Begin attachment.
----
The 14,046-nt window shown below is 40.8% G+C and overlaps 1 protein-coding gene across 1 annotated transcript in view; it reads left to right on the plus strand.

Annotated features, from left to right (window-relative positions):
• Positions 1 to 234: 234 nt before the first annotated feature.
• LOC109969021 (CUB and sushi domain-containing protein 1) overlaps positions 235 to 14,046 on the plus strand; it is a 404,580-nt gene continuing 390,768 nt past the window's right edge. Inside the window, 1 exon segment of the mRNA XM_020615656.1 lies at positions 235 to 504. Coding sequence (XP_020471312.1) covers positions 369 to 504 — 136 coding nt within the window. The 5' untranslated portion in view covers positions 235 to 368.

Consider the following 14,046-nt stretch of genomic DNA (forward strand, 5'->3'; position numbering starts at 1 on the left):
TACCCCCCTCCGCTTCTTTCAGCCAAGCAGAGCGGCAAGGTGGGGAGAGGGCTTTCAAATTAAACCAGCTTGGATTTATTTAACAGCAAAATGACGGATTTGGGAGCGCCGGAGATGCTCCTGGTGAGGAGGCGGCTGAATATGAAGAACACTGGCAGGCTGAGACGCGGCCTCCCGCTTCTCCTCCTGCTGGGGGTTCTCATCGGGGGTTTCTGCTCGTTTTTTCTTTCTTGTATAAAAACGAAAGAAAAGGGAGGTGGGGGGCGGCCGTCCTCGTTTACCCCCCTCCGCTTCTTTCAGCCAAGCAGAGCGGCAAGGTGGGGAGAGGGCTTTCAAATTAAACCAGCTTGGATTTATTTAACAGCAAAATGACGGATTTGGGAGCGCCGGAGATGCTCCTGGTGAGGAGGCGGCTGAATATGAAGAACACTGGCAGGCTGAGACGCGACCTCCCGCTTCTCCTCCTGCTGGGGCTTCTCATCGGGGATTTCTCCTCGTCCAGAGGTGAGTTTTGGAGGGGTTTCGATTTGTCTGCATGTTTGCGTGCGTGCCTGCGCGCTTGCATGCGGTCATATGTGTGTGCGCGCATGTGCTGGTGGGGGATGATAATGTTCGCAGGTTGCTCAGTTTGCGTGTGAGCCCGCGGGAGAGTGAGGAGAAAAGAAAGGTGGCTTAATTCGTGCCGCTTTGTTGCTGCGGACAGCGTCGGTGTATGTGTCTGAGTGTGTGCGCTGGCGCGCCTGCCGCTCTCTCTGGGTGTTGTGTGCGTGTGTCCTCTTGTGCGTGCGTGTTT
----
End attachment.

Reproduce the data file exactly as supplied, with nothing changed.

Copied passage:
The 14,046-nt window shown below is 40.8% G+C and overlaps 1 protein-coding gene across 1 annotated transcript in view; it reads left to right on the plus strand.

Annotated features, from left to right (window-relative positions):
• Positions 1 to 234: 234 nt before the first annotated feature.
• LOC109969021 (CUB and sushi domain-containing protein 1) overlaps positions 235 to 14,046 on the plus strand; it is a 404,580-nt gene continuing 390,768 nt past the window's right edge. Inside the window, 1 exon segment of the mRNA XM_020615656.1 lies at positions 235 to 504. Coding sequence (XP_020471312.1) covers positions 369 to 504 — 136 coding nt within the window. The 5' untranslated portion in view covers positions 235 to 368.

Consider the following 14,046-nt stretch of genomic DNA (forward strand, 5'->3'; position numbering starts at 1 on the left):
TACCCCCCTCCGCTTCTTTCAGCCAAGCAGAGCGGCAAGGTGGGGAGAGGGCTTTCAAATTAAACCAGCTTGGATTTATTTAACAGCAAAATGACGGATTTGGGAGCGCCGGAGATGCTCCTGGTGAGGAGGCGGCTGAATATGAAGAACACTGGCAGGCTGAGACGCGGCCTCCCGCTTCTCCTCCTGCTGGGGGTTCTCATCGGGGGTTTCTGCTCGTTTTTTCTTTCTTGTATAAAAACGAAAGAAAAGGGAGGTGGGGGGCGGCCGTCCTCGTTTACCCCCCTCCGCTTCTTTCAGCCAAGCAGAGCGGCAAGGTGGGGAGAGGGCTTTCAAATTAAACCAGCTTGGATTTATTTAACAGCAAAATGACGGATTTGGGAGCGCCGGAGATGCTCCTGGTGAGGAGGCGGCTGAATATGAAGAACACTGGCAGGCTGAGACGCGACCTCCCGCTTCTCCTCCTGCTGGGGCTTCTCATCGGGGATTTCTCCTCGTCCAGAGGTGAGTTTTGGAGGGGTTTCGATTTGTCTGCATGTTTGCGTGCGTGCCTGCGCGCTTGCATGCGGTCATATGTGTGTGCGCGCATGTGCTGGTGGGGGATGATAATGTTCGCAGGTTGCTCAGTTTGCGTGTGAGCCCGCGGGAGAGTGAGGAGAAAAGAAAGGTGGCTTAATTCGTGCCGCTTTGTTGCTGCGGACAGCGTCGGTGTATGTGTCTGAGTGTGTGCGCTGGCGCGCCTGCCGCTCTCTCTGGGTGTTGTGTGCGTGTGTCCTCTTGTGCGTGCGTGTTT